I remember one vignette off-hand. The Abba says "water the palm trees." The disciple says "but we are not at our skete. We are in [X], Abba." The Abba says "What am I doing in [X]? Let us return to our skete at once."

Book Review: The Ratzinger Report

There's nothing wrong with this book, and I think it would have been very useful to get a handle on the thinking of Cardinal Ratzinger before he became Pope.  The book was published in 1985, after all.
However, I think there is not so much to gain from reading today, when Pope Benedict's thinking has been widely laid out everywhere.
I think if a reader had just come back from a wilderness expedition and wanted to get up to speed fast, this book would be valuable.  Otherwise, no.
The only thing that really stuck out for (okay, I read it fast) was Ratzinger's sympathy for the "anti-nuns" (my word, not his.  Short hand for habit-less, activist, feminist types), whom he viewed as victims of a society that had de-emphasized the differences between men and women to the point where the anti-nuns had become tragically misguided about their vocations.   He did seem to have a great deal of compassion for the anti-nuns,  as well as (I suppose) the "anti-priests", which is perhaps why heads are rolling a lot slower than less compassionate people might have hoped for upon his election.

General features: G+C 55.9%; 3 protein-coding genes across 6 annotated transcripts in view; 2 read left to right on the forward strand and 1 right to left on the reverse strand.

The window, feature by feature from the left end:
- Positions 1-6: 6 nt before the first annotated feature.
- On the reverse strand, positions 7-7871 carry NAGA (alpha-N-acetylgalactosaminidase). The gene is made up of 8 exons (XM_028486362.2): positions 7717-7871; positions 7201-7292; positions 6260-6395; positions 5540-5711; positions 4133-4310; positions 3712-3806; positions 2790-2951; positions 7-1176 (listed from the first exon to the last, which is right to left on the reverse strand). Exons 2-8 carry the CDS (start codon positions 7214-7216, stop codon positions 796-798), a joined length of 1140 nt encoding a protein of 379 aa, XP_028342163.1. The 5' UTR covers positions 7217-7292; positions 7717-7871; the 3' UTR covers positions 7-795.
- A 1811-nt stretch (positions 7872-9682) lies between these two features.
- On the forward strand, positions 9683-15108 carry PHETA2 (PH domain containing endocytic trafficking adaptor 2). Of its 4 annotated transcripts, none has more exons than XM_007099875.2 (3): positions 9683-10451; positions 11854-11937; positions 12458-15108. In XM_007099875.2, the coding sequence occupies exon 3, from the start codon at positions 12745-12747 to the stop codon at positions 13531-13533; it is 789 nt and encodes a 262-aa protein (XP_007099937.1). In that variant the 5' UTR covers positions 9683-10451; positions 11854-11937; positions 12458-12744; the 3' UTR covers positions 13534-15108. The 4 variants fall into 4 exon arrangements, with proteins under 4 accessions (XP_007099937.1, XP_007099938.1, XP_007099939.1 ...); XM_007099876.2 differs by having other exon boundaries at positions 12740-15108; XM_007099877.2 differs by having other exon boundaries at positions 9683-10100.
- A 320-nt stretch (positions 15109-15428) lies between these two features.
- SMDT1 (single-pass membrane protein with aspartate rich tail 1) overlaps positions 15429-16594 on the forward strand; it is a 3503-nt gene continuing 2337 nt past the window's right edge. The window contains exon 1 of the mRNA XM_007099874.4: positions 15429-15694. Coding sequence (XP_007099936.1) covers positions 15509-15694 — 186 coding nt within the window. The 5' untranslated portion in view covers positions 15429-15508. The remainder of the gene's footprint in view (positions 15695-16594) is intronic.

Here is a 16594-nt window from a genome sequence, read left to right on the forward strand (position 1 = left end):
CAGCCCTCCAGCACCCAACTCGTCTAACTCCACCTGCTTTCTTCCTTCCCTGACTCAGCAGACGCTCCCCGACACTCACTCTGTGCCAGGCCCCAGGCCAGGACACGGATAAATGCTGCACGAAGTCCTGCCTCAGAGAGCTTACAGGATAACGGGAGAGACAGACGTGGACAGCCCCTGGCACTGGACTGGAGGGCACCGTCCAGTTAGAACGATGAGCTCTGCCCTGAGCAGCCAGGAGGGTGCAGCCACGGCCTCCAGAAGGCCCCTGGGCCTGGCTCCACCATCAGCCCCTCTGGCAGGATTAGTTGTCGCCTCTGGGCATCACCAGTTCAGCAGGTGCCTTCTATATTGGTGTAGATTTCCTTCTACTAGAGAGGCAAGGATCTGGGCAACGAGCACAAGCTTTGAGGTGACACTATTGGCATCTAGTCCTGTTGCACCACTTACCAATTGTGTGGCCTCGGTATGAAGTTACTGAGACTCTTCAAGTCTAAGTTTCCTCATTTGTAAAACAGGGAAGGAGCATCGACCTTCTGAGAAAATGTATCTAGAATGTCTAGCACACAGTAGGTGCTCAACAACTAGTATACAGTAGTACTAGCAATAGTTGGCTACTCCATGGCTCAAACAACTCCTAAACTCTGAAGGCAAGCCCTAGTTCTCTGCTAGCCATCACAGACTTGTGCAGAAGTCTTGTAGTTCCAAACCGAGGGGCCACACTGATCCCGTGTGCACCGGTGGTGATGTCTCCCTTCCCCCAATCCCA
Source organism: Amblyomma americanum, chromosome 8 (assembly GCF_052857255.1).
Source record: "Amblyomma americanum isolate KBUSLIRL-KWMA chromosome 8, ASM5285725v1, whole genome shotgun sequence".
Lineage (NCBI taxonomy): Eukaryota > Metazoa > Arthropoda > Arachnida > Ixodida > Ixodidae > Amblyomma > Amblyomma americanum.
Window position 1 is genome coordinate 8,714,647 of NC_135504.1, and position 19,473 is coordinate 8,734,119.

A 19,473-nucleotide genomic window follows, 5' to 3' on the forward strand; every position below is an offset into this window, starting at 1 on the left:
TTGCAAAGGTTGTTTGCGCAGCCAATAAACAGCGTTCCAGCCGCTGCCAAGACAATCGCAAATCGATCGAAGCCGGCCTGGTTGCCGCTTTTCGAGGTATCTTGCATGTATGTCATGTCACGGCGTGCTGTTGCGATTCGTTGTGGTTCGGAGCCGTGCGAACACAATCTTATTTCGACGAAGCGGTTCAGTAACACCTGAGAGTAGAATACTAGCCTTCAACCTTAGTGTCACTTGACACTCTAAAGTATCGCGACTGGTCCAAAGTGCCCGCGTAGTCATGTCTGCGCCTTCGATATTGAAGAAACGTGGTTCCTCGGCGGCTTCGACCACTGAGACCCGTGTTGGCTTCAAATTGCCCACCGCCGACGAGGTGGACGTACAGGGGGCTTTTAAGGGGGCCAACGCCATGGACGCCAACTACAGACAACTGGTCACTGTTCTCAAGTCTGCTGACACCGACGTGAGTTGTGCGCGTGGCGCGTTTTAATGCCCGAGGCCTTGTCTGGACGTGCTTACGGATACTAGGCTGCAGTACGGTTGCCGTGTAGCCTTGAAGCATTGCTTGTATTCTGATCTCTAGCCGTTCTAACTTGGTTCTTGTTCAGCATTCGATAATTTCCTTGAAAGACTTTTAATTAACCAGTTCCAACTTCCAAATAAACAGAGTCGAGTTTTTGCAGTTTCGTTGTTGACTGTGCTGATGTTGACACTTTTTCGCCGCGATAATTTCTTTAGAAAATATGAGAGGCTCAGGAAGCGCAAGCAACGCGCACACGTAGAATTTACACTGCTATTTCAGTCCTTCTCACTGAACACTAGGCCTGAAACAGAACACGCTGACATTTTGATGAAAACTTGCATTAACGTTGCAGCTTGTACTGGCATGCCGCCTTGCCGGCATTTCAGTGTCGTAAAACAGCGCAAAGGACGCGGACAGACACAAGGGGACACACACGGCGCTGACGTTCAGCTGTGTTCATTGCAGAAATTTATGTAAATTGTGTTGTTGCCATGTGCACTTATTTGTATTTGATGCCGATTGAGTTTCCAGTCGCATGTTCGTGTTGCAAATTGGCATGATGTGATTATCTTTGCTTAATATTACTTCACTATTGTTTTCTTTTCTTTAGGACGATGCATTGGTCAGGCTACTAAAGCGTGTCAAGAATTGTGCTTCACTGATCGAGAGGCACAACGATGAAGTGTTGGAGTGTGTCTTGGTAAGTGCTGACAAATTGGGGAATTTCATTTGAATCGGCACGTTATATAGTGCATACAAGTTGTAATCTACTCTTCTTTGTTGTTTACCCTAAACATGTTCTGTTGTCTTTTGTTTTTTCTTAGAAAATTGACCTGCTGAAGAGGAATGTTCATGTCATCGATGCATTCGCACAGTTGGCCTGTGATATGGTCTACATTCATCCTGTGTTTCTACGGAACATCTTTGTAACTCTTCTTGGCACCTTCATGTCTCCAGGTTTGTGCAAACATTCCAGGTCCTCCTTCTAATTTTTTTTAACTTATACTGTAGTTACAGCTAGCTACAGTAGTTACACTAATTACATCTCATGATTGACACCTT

Tuesday, May 24, 2005

hmmmm ...

you are olivedrab

Your dominant hues are green and yellow. There's no doubt about the fact that you think with your head, but you don't want to be seen as boring and want people to know about your adventurous streak now and again.